"It was unfortunate," Cooper said. "We get one back and we're pushing and to give one up a minute later again on another, you watch the tape and players will be sitting there going, 'Why did I do that?'"

The Lightning were in the giving mood Saturday night and it cost them two points and the opportunity to knock off the team at the top of the NHL standings currently.

Video: Postgame | Brayden Point

The Lightning tied the game 1-1 at 5:45 of the second period on the power play when Alex Killorn slid a brilliant, no-look pass into the slot for an arriving Brayden Point to one-time past Washington goalie Ilya Samsonov for Point's 12th goal of the season and sixth on the power play.

The Bolts kept pressing after tying the game and produced many more chances to score and take the lead.

Tampa Bay had the puck buried in the Capitals zone for over two minutes during one sequence, the Lightning even able to get a line change while a tired group of Caps continued to chase the Bolts around.

The Lightning couldn't get enough quality shots on goal to take advantage of the situation, however, and the Caps were eventually able to escape unscathed.

Tampa Bay drew two more penalties in the second period, tripping calls to Alex Ovechkin and T.J. Oshie. A disjointed power play couldn't break through though, in part because of the absence of Nikita Kucherov, who blocked a John Carlson shot with his leg midway thought the second and didn't return for the remainder of the game.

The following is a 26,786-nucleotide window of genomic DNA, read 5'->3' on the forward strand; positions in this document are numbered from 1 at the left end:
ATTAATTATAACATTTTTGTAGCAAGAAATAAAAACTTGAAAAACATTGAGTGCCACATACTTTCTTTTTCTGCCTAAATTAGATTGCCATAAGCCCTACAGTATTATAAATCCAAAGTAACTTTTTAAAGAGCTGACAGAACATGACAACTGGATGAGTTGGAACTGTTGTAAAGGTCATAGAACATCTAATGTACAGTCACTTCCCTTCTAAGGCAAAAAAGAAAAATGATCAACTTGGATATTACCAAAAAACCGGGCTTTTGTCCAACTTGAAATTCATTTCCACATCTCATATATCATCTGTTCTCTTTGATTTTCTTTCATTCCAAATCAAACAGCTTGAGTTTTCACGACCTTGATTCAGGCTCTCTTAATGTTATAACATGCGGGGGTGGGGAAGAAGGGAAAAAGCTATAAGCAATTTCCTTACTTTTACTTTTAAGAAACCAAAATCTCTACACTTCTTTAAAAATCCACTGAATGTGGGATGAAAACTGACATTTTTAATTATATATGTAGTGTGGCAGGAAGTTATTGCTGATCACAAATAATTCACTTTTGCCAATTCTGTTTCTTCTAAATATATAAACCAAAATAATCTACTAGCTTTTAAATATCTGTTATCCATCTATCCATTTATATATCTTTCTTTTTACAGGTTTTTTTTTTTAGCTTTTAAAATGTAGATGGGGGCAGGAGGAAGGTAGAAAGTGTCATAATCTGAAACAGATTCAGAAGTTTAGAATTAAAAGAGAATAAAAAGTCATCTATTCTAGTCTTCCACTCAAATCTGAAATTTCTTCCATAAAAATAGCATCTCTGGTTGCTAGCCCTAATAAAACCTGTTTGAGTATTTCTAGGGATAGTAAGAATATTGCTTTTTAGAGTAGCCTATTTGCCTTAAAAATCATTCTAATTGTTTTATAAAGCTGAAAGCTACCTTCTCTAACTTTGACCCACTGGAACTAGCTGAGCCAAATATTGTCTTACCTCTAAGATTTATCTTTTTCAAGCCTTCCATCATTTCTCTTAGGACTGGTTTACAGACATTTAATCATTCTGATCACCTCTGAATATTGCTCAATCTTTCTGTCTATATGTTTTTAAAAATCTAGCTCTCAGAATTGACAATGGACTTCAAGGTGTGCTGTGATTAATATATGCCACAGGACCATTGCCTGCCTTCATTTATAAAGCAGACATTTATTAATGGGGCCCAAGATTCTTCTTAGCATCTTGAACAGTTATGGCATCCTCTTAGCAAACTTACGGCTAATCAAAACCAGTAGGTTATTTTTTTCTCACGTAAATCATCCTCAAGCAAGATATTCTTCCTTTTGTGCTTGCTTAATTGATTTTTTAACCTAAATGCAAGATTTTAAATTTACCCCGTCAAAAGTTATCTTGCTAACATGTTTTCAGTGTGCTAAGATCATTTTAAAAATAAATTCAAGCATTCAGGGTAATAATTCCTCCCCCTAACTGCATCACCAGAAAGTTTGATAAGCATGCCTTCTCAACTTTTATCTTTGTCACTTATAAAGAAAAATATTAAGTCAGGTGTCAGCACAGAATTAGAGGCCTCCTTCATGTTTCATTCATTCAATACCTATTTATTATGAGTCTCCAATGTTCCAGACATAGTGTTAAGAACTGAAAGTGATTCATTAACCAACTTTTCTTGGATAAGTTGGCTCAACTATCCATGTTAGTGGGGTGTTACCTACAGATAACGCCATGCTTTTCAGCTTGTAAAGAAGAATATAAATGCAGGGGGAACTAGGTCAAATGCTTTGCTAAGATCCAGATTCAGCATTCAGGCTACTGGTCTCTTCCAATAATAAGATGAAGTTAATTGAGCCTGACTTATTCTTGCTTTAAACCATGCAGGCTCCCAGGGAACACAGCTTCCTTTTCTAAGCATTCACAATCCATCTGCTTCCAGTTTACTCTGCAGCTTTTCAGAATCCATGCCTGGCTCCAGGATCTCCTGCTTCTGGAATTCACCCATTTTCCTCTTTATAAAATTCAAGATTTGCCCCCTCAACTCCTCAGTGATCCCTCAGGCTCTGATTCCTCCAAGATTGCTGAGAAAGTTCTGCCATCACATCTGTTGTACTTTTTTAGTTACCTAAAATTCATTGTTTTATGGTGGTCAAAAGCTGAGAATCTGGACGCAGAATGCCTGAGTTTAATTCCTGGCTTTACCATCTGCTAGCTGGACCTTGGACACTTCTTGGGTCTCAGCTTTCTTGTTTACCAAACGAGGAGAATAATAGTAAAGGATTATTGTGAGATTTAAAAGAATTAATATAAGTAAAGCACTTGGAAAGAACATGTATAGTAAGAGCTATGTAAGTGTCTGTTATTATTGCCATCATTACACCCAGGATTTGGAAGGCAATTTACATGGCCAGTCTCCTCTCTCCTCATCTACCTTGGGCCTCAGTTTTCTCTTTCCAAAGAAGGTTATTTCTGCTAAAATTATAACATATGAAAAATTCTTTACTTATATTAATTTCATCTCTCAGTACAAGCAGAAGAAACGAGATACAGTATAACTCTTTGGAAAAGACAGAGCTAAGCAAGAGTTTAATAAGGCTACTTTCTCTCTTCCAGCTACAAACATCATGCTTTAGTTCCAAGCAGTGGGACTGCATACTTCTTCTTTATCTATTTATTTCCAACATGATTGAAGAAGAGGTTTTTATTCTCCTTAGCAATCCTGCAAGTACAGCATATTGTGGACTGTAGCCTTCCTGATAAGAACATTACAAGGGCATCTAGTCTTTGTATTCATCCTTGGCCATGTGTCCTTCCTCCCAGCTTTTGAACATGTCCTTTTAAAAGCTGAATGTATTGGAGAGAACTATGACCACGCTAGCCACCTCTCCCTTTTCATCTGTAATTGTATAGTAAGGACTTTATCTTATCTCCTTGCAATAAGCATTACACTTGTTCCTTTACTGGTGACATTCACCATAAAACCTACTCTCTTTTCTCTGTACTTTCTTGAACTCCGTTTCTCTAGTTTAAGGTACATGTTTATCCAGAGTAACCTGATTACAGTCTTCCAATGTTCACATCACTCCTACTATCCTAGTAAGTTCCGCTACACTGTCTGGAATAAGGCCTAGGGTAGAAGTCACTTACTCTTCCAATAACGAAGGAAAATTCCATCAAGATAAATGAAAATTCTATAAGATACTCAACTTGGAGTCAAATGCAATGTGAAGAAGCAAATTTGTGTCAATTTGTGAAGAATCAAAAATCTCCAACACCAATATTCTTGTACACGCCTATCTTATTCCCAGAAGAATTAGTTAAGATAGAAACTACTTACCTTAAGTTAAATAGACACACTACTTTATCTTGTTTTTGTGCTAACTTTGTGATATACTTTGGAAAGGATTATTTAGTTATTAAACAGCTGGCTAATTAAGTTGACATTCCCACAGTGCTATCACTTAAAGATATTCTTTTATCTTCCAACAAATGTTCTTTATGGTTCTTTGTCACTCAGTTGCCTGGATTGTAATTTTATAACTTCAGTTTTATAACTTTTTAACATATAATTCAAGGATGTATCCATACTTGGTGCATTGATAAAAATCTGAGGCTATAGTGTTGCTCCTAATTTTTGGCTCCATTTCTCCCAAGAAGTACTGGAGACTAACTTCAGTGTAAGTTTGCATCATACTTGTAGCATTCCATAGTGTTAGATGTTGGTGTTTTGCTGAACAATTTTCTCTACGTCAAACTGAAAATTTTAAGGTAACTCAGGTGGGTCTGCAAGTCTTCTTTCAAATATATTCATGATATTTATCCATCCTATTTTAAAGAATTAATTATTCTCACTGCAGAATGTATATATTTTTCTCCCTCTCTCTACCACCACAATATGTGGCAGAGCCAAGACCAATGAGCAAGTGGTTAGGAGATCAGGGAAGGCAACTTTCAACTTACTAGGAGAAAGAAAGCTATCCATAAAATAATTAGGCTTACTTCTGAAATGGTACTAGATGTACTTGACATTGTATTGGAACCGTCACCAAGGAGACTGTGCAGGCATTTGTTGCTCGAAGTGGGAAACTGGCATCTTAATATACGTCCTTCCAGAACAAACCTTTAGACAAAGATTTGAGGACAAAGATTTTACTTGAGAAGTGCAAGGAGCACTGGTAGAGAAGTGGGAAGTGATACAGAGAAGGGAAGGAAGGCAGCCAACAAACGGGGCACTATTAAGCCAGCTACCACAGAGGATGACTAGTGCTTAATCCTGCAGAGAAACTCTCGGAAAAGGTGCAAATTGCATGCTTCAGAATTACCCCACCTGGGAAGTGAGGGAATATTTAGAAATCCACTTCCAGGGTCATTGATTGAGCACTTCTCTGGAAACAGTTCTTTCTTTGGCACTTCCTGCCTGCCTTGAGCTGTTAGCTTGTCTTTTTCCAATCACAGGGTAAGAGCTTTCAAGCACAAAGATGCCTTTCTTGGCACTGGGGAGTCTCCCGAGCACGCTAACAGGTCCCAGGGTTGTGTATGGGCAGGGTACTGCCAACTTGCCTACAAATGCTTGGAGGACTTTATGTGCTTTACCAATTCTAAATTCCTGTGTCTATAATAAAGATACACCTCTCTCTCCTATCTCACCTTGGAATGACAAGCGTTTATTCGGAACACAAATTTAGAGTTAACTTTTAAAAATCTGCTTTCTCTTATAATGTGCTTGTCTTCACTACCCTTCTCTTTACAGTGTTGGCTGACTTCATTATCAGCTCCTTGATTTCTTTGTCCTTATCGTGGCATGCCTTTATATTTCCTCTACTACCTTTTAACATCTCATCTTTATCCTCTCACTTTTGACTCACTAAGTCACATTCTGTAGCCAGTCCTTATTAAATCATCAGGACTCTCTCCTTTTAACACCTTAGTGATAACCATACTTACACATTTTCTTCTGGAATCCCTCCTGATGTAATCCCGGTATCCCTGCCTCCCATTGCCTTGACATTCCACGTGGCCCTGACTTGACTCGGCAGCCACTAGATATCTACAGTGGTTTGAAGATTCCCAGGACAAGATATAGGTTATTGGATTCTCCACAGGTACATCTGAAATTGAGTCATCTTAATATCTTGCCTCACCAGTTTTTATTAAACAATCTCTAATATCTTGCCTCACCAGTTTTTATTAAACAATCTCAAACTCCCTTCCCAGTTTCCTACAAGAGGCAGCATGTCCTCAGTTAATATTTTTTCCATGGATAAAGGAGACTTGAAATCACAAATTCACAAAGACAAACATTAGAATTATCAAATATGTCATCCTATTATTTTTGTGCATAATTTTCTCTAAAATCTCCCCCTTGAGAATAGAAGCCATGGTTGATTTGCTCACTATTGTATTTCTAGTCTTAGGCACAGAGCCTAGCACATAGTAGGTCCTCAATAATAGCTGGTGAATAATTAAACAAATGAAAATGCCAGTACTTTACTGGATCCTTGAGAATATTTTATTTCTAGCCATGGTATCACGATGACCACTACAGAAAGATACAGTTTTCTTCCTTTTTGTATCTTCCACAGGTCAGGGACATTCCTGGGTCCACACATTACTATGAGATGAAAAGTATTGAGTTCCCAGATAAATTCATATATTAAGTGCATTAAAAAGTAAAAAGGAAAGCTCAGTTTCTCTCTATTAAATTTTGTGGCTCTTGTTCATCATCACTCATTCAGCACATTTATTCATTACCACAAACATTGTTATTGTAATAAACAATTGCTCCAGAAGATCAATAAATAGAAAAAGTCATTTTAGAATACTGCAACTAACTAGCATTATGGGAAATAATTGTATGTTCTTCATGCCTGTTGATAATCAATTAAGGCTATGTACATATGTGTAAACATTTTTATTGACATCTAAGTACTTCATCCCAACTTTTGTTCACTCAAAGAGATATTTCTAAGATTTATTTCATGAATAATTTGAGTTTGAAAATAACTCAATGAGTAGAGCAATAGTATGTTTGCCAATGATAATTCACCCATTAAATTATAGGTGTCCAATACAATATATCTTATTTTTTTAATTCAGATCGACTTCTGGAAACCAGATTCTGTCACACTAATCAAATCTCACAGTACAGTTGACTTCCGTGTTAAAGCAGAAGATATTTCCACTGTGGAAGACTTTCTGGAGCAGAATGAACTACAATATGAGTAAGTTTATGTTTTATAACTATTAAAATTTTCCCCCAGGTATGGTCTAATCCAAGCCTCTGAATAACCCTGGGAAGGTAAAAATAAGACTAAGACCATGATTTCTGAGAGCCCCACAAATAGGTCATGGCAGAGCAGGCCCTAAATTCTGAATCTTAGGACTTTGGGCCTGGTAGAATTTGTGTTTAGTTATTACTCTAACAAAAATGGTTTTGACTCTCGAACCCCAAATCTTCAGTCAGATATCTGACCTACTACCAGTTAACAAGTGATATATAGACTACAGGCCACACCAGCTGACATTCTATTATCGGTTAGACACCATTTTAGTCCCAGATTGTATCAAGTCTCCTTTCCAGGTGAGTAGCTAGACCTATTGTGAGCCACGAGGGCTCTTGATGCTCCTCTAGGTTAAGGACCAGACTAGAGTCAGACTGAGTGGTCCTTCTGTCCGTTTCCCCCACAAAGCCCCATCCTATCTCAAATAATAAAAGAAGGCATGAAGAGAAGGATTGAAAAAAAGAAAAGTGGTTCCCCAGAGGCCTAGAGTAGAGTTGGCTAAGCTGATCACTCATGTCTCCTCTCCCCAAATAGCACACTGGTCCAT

"We had our looks," McDonagh said. "We had to do some adjustments. We lost Kuch there, and obviously he's a big part of our PP."

For as much as the Lightning possessed the puck in the second period and held it in the offensive zone for large stretches by cycling the puck around and probing for an opening, they weren't able to generate enough high-quality scoring chances to severely test Samsonov.

The Lightning felt good about heading into the final period with the game tied 1-1.

But, truthfully, they should have gone into the locker room with the lead considering the way they controlled the middle frame.

"It's too bad. We left points out there tonight," Cooper said. "For 40 minutes, we left a lot of plays out there. We played the way we wanted to play. I thought we dictated a lot of the game. It was unfortunate we only had one, but we didn't feel we were giving up a whole lot."